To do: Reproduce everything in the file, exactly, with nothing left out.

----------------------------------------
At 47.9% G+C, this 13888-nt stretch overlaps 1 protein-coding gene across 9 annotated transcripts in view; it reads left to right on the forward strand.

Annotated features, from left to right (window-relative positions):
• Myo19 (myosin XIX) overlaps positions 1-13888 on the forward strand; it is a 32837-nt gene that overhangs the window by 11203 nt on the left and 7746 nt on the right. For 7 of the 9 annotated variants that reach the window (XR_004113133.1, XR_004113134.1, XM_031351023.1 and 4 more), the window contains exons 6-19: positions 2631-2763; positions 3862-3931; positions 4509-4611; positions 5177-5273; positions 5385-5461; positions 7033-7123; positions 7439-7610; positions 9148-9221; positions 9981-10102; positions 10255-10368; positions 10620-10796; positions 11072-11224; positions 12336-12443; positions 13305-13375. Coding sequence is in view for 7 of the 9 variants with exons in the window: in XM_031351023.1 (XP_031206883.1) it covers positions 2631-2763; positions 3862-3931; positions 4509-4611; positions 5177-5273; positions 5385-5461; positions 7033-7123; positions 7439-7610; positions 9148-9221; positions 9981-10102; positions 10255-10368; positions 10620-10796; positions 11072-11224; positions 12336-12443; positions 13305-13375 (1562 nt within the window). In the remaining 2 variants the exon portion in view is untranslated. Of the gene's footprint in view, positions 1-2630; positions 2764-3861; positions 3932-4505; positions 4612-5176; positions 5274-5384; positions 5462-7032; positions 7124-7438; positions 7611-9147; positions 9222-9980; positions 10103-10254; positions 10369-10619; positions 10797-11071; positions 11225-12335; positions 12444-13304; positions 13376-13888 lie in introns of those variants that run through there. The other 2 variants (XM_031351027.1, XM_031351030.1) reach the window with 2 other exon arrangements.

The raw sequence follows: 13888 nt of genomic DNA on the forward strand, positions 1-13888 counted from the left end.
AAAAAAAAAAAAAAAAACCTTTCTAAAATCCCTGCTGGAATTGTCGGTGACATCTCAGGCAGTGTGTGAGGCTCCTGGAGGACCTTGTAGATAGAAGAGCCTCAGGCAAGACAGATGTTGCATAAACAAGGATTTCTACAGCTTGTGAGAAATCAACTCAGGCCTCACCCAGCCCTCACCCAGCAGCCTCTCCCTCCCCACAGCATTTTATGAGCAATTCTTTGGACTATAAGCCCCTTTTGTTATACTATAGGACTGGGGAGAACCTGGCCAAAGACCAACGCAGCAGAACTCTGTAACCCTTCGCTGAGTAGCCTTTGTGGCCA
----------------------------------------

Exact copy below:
At 47.9% G+C, this 13888-nt stretch overlaps 1 protein-coding gene across 9 annotated transcripts in view; it reads left to right on the forward strand.

Annotated features, from left to right (window-relative positions):
• Myo19 (myosin XIX) overlaps positions 1-13888 on the forward strand; it is a 32837-nt gene that overhangs the window by 11203 nt on the left and 7746 nt on the right. For 7 of the 9 annotated variants that reach the window (XR_004113133.1, XR_004113134.1, XM_031351023.1 and 4 more), the window contains exons 6-19: positions 2631-2763; positions 3862-3931; positions 4509-4611; positions 5177-5273; positions 5385-5461; positions 7033-7123; positions 7439-7610; positions 9148-9221; positions 9981-10102; positions 10255-10368; positions 10620-10796; positions 11072-11224; positions 12336-12443; positions 13305-13375. Coding sequence is in view for 7 of the 9 variants with exons in the window: in XM_031351023.1 (XP_031206883.1) it covers positions 2631-2763; positions 3862-3931; positions 4509-4611; positions 5177-5273; positions 5385-5461; positions 7033-7123; positions 7439-7610; positions 9148-9221; positions 9981-10102; positions 10255-10368; positions 10620-10796; positions 11072-11224; positions 12336-12443; positions 13305-13375 (1562 nt within the window). In the remaining 2 variants the exon portion in view is untranslated. Of the gene's footprint in view, positions 1-2630; positions 2764-3861; positions 3932-4505; positions 4612-5176; positions 5274-5384; positions 5462-7032; positions 7124-7438; positions 7611-9147; positions 9222-9980; positions 10103-10254; positions 10369-10619; positions 10797-11071; positions 11225-12335; positions 12444-13304; positions 13376-13888 lie in introns of those variants that run through there. The other 2 variants (XM_031351027.1, XM_031351030.1) reach the window with 2 other exon arrangements.

The raw sequence follows: 13888 nt of genomic DNA on the forward strand, positions 1-13888 counted from the left end.
AAAAAAAAAAAAAAAAACCTTTCTAAAATCCCTGCTGGAATTGTCGGTGACATCTCAGGCAGTGTGTGAGGCTCCTGGAGGACCTTGTAGATAGAAGAGCCTCAGGCAAGACAGATGTTGCATAAACAAGGATTTCTACAGCTTGTGAGAAATCAACTCAGGCCTCACCCAGCCCTCACCCAGCAGCCTCTCCCTCCCCACAGCATTTTATGAGCAATTCTTTGGACTATAAGCCCCTTTTGTTATACTATAGGACTGGGGAGAACCTGGCCAAAGACCAACGCAGCAGAACTCTGTAACCCTTCGCTGAGTAGCCTTTGTGGCCA